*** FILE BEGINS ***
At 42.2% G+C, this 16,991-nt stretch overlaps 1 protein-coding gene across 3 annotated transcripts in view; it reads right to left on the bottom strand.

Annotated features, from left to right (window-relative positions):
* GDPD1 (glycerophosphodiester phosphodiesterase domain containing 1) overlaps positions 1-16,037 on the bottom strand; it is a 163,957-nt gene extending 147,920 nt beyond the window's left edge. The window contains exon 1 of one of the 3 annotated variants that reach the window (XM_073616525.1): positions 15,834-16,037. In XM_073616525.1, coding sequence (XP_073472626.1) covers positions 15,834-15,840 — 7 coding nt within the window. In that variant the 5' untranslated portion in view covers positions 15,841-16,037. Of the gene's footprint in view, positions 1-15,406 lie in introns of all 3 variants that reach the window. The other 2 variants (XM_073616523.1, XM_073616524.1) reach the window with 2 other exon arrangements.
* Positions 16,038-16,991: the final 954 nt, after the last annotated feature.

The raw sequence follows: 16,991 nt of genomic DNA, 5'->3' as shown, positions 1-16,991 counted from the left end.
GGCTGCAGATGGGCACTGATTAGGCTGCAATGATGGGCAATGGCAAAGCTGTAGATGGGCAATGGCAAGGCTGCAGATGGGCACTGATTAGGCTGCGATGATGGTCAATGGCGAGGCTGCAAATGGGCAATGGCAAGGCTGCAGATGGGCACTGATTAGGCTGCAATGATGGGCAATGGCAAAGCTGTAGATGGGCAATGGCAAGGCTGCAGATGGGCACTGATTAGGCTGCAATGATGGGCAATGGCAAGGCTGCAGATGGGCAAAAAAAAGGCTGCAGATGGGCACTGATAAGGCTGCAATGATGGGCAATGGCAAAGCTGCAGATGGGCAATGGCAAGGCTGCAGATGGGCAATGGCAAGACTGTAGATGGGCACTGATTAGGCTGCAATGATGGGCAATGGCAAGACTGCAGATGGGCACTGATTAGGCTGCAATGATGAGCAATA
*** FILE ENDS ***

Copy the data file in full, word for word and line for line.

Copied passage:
At 42.2% G+C, this 16,991-nt stretch overlaps 1 protein-coding gene across 3 annotated transcripts in view; it reads right to left on the bottom strand.

Annotated features, from left to right (window-relative positions):
* GDPD1 (glycerophosphodiester phosphodiesterase domain containing 1) overlaps positions 1-16,037 on the bottom strand; it is a 163,957-nt gene extending 147,920 nt beyond the window's left edge. The window contains exon 1 of one of the 3 annotated variants that reach the window (XM_073616525.1): positions 15,834-16,037. In XM_073616525.1, coding sequence (XP_073472626.1) covers positions 15,834-15,840 — 7 coding nt within the window. In that variant the 5' untranslated portion in view covers positions 15,841-16,037. Of the gene's footprint in view, positions 1-15,406 lie in introns of all 3 variants that reach the window. The other 2 variants (XM_073616523.1, XM_073616524.1) reach the window with 2 other exon arrangements.
* Positions 16,038-16,991: the final 954 nt, after the last annotated feature.

The raw sequence follows: 16,991 nt of genomic DNA, 5'->3' as shown, positions 1-16,991 counted from the left end.
GGCTGCAGATGGGCACTGATTAGGCTGCAATGATGGGCAATGGCAAAGCTGTAGATGGGCAATGGCAAGGCTGCAGATGGGCACTGATTAGGCTGCGATGATGGTCAATGGCGAGGCTGCAAATGGGCAATGGCAAGGCTGCAGATGGGCACTGATTAGGCTGCAATGATGGGCAATGGCAAAGCTGTAGATGGGCAATGGCAAGGCTGCAGATGGGCACTGATTAGGCTGCAATGATGGGCAATGGCAAGGCTGCAGATGGGCAAAAAAAAGGCTGCAGATGGGCACTGATAAGGCTGCAATGATGGGCAATGGCAAAGCTGCAGATGGGCAATGGCAAGGCTGCAGATGGGCAATGGCAAGACTGTAGATGGGCACTGATTAGGCTGCAATGATGGGCAATGGCAAGACTGCAGATGGGCACTGATTAGGCTGCAATGATGAGCAATA